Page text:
Annals of Clinical Microbiology, The official Journal of the Korean Society of Clinical Microbiology

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pISSN 2288-0585 eISSN 2288-6850

In Vitro Activity of Antimicrobial Combination against Multidrug-Resistant Pseudomonas aeruginosa

Original article

Annals of Clinical Microbiology (Ann Clin Microbiol) 2006 April Volume 9, Issue 1, pages 1-6


https://doi.org/10.5145/ACM.2006.09.1.1

In Vitro Activity of Antimicrobial Combination against Multidrug-Resistant Pseudomonas aeruginosa

Jeongsook Yoon1, Heewon Moon2, and Miae Lee2

Labgenomics Clinical Laboratories1; and Department of Clinical Pathology22, Mokdong Hospital, College of Medicine, Ewha Womans University, Seoul, Korea

Abstract

Background: Pseudomonas aeruginosafrequently causes nosocomial infection. Recently, there have been reports of infection with multidrug-resistant P. aeruginosa. The purpose of this study was to evaluate the in vitro effect of antimicrobial combination against multidrug-resistant P. aeruginosa.

Methods: Twenty isolates of imipenem and/or cefepime resistant P. aeruginosa were collected from the microbiology laboratory of Ewha Womans Unversity Mokdong Hospital. Checkerboard titration method was used to assess the activity of ceftazidime or cefepime in combination with amikacin, gentamicin or aztreonam, and colistin in combination with ceftazidime or rifampin.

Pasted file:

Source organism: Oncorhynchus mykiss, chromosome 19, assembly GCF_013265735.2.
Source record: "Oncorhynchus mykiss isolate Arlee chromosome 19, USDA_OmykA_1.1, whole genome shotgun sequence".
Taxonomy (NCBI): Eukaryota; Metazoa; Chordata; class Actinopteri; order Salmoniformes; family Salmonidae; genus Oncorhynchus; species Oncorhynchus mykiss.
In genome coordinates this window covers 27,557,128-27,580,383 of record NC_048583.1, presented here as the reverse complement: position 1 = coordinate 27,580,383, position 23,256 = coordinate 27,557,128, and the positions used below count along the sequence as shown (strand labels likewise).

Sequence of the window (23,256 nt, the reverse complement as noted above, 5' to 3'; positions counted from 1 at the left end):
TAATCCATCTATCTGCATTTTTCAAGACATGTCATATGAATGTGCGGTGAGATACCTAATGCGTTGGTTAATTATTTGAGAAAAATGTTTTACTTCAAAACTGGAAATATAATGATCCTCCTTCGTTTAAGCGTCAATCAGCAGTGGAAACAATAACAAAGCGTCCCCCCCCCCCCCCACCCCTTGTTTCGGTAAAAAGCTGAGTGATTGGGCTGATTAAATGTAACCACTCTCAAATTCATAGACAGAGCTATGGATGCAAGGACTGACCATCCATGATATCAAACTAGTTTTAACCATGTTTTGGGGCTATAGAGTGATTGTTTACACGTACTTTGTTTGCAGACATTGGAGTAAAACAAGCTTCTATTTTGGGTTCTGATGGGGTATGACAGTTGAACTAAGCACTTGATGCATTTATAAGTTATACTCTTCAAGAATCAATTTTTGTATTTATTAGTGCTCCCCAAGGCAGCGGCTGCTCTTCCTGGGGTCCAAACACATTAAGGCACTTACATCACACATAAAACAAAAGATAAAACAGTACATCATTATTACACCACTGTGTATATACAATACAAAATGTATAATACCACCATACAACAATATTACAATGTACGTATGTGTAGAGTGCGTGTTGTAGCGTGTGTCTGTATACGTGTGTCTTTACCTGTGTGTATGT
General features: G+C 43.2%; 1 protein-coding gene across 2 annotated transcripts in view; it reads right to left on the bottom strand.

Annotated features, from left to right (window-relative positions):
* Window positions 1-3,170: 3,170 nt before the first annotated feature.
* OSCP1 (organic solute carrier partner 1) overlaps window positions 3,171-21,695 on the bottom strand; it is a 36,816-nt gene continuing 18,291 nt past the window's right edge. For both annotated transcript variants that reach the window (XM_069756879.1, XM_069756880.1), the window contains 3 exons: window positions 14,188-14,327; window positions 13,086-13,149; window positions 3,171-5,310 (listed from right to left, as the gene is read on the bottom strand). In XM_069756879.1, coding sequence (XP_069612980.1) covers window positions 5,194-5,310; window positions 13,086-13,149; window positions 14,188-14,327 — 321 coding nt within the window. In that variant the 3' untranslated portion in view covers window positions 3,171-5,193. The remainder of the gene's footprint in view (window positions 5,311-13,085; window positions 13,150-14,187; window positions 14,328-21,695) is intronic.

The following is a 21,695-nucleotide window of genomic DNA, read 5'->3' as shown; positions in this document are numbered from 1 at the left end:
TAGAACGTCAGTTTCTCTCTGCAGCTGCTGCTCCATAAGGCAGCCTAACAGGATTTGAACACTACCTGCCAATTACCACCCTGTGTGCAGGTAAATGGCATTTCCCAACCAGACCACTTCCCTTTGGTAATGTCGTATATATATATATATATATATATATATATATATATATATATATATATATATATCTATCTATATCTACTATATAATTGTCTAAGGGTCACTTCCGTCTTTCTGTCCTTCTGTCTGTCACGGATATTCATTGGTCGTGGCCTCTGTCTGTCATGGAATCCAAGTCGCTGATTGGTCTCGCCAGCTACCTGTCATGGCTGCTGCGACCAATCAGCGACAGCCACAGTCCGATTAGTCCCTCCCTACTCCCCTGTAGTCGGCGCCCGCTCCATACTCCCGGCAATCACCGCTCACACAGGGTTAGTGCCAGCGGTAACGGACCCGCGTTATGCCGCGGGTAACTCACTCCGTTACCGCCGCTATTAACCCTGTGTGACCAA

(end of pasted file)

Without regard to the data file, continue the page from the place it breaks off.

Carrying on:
Results: All isolates were resistant to more than 12 antimicrobial agents including imipenem and/ or cefepime by broth microdilution method; however, no isolates were resistant to colistin. Most of the isolates showed high level resistance to ceftazidime, cefepime and meropenem, with MIC90 of 128, 512 and 64 μg/mL, respectively. The MIC90 of colistin was 2 μg/mL, which is within the susceptible range. Synergistic effect was not detected by the checkerboard titration method with any antimicrobial combinations. However, a partial synergy was observed in 40% of the isolates with the combination of ceftazidime and amikacin, 65% with ceftazidime and gentamicin, 45% with cefepime and amikacin, and 75% with cefepime and gentamicin. Other antimicrobial combinations showed indifference against most strains, and antagonism was not observed.

Conclusion: Multidrug-resistant P. aeruginosa isolates were all susceptible to colistin. The combined regimens of ceftazidime with amikacin or gentamicin and cefepime with amikacin or gentamicin revealed a partially synergistic effect in 40-75% of the isolates.

(Korean J Clin Microbiol 2006;9(1):1-6)

Keywords

Pseudomonas aeruginosa, Antimicrobial combination, Synergy